4.72.2  Cash or Deferred Arrangements (Cont. 1) 
CODA Nondiscrimination 
ADP Test  (06-10-2015)
Limits on Double Counting of Certain Contributions

  1. When a plan changes from current year to prior year testing, NHCEs contributions are likely to be double counted.


    If a plan used current year testing in 2014 then changed to prior year testing in 2015, the NHCEs 2014 elective deferrals are counted twice: They're counted once in 2014 in calculating the NHCE ADP under the current year testing method, and again in 2015 in calculating the NHCE ADP under the prior year testing method.


    To limit double counting, plans can't use the QNECs and QMACs in prior year testing used in the preceding year's current year testing.(26 CFR 1.401(k)-2(a)(6)(vi)).  (06-10-2015)
Plan Provisions Regarding Testing Method

  1. A plan must specify which of the two testing methods (current year or prior year) it's using. If the employer changes a plan's testing method, it must amend the plan.

  2. Plans can incorporate the nondiscrimination tests in IRC 401(k)(3) and (m)(2) by reference. However, it must specify which of the two testing methods (current year or prior year) it is using. Further, for the first plan year rule, plans that incorporate these provisions by reference must specify whether the NHCEs ADP/ACP is three percent or the current year's ADP/ACP. See 26 CFR 1.401(k)-1(e)(7) and 26 CFR 1.401(m)-1(c)(2).  (06-10-2015)
Correction of ADP Test

  1. Plans may for correct excess contributions in these ways:

    • QMACs or QNECs

    • Distribution

    • Recharacterization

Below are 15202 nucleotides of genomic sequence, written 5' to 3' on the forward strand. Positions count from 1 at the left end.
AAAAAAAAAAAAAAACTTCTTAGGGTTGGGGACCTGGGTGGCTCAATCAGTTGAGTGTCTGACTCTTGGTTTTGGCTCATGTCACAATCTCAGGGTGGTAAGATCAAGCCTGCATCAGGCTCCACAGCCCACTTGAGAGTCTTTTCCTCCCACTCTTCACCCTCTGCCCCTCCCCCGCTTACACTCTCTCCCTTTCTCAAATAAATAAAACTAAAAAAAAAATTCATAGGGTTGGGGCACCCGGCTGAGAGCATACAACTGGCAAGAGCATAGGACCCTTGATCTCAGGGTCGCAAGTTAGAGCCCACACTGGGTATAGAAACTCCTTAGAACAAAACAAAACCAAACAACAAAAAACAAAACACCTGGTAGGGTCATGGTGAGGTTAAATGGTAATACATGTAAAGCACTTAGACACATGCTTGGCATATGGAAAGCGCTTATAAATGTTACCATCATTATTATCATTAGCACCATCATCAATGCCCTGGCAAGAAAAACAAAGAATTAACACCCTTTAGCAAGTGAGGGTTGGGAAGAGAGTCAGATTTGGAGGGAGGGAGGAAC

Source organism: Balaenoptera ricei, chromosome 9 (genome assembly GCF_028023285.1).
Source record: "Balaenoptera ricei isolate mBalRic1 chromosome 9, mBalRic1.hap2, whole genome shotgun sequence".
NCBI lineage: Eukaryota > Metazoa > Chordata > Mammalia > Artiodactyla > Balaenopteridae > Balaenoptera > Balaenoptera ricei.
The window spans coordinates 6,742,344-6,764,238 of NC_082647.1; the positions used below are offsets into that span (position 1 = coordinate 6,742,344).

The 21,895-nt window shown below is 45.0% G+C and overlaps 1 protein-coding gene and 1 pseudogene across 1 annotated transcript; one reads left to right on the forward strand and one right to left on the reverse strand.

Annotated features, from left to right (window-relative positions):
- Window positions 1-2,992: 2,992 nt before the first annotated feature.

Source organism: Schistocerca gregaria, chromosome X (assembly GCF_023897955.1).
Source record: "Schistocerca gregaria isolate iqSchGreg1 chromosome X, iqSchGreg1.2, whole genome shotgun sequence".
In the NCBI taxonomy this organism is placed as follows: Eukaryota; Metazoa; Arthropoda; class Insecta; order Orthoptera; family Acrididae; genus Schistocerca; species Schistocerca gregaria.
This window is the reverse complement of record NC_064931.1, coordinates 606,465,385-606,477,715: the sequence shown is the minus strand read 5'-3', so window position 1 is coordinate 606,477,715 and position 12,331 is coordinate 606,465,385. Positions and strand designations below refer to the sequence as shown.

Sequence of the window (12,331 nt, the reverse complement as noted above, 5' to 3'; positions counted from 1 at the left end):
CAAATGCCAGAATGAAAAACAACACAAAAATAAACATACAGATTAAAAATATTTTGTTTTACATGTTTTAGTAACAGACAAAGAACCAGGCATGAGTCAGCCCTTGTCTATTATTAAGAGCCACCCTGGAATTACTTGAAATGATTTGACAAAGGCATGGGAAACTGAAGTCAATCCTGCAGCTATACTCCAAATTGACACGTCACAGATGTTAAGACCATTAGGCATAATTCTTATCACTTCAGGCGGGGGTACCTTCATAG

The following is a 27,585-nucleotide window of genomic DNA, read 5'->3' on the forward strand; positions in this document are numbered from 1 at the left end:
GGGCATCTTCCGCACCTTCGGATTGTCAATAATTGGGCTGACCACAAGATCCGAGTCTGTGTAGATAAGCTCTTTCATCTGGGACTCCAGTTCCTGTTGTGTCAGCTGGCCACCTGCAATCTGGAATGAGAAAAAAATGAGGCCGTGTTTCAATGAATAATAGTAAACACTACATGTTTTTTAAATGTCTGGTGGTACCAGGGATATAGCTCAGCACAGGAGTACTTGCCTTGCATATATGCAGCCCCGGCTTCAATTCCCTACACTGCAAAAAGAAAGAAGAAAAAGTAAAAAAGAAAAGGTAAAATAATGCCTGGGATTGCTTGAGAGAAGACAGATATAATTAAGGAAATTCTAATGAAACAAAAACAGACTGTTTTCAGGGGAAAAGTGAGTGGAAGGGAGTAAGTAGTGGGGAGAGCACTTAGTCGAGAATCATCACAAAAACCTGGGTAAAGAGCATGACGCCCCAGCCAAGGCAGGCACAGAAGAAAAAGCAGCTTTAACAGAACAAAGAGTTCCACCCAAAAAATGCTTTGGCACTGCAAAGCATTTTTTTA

2. A plan may:

    • Use any of the above correction methods.

    • Limit elective deferrals to prevent HCEs from making excess contributions.

    • Use a combination of these methods to avoid or correct excess contributions.


    If the plan uses a combination of correction methods, it must consider making QNECs or QMACs before using distribution and recharacterization.

  3. Plans allowing designated Roth contributions may permit HCEs to have excess contributions distributed from their designated Roth accounts.

  4. Plans, generally must forfeit matching contributions (even QMACs) made for excess contributions or excess aggregate contributions to avoid having a discriminatory rate of match. The forfeitures won't cause the plan to violate IRC 411.

  5. Plans may contain a fail-safe formula or procedure for prospectively reducing HCEs’ elective deferrals so that no excess contributions arise.

  6. Plans can't do these actions for excess contributions for a plan year:

    • Keep them unallocated for a plan year.

    • Allocate them to a suspense account for future allocation.

    • Correct them using the retroactive correction rules of 26 CFR 1.401(a)(4)-11(g). See 26 CFR 1.401(a)(4)-11(g)(3)(vii) and (5).